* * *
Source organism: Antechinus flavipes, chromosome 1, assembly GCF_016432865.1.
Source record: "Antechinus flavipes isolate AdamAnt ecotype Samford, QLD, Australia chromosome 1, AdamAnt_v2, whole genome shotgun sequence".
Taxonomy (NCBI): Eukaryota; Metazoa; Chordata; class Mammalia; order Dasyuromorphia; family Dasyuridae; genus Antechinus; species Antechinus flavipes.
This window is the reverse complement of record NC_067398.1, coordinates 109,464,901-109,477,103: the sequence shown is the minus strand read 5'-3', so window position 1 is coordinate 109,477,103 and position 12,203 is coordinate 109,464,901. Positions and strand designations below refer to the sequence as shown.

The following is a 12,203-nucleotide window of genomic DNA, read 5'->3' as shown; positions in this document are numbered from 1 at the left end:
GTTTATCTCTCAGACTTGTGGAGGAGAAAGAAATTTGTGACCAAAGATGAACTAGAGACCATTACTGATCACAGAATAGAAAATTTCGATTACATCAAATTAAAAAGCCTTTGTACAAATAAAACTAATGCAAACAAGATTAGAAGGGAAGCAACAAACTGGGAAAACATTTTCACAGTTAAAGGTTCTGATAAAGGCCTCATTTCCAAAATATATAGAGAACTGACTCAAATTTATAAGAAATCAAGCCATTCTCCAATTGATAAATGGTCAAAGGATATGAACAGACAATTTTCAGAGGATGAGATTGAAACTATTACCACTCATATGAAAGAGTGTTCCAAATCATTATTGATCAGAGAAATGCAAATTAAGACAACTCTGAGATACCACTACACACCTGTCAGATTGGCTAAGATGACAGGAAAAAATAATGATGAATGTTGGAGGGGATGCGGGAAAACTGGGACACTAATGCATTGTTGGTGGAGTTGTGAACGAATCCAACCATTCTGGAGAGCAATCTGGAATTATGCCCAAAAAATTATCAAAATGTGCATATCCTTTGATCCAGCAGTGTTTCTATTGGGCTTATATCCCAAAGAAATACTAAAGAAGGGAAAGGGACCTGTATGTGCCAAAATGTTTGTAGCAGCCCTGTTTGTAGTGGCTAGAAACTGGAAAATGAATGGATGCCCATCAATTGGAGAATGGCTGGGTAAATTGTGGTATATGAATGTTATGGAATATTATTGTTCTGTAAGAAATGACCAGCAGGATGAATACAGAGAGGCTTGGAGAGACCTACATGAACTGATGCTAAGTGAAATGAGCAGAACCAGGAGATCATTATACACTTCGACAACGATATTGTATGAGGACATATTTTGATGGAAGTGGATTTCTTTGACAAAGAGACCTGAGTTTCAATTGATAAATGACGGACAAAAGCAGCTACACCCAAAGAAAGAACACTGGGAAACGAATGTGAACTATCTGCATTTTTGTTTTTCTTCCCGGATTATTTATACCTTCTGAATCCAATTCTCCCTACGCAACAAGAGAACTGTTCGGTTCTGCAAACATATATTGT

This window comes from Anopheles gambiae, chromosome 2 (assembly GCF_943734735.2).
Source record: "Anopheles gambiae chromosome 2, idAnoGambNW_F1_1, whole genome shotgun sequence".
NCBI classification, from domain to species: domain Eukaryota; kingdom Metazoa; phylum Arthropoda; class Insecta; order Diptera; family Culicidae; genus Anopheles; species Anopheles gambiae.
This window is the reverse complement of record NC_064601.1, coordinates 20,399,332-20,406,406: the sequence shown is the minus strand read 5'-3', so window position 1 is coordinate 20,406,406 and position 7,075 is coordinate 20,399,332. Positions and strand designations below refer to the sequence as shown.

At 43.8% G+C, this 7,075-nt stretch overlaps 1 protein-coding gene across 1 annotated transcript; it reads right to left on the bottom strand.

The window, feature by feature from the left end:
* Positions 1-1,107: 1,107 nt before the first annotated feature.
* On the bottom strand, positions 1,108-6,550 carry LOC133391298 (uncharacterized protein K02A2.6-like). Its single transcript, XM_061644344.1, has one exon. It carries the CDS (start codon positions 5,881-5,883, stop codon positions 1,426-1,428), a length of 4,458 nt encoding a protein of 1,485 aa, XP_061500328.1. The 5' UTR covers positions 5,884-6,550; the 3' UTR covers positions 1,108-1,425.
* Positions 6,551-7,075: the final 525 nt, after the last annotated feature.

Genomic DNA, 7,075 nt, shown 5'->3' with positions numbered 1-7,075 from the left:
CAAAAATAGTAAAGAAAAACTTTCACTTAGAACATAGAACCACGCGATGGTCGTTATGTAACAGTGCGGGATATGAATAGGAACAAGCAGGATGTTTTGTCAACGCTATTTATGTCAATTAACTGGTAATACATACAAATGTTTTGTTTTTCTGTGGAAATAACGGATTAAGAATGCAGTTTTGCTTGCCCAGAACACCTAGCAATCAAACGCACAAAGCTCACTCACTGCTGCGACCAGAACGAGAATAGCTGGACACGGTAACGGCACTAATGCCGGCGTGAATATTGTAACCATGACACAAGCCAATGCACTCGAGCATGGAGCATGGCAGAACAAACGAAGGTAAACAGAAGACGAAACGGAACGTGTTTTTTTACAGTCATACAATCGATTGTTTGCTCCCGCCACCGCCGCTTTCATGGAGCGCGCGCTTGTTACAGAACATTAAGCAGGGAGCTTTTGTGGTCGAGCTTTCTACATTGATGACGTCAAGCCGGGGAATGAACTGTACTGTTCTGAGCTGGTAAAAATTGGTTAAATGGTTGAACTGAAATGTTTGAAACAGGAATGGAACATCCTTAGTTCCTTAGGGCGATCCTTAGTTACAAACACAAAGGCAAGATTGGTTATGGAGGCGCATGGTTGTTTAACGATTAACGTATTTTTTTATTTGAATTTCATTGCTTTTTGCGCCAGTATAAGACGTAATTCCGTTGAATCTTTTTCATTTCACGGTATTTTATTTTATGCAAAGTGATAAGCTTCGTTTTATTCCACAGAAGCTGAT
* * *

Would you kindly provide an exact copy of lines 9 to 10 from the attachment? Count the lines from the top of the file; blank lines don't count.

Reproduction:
NCBI classification, from domain to species: domain Eukaryota; kingdom Metazoa; phylum Arthropoda; class Insecta; order Diptera; family Culicidae; genus Anopheles; species Anopheles gambiae.
This window is the reverse complement of record NC_064601.1, coordinates 20,399,332-20,406,406: the sequence shown is the minus strand read 5'-3', so window position 1 is coordinate 20,406,406 and position 7,075 is coordinate 20,399,332. Positions and strand designations below refer to the sequence as shown.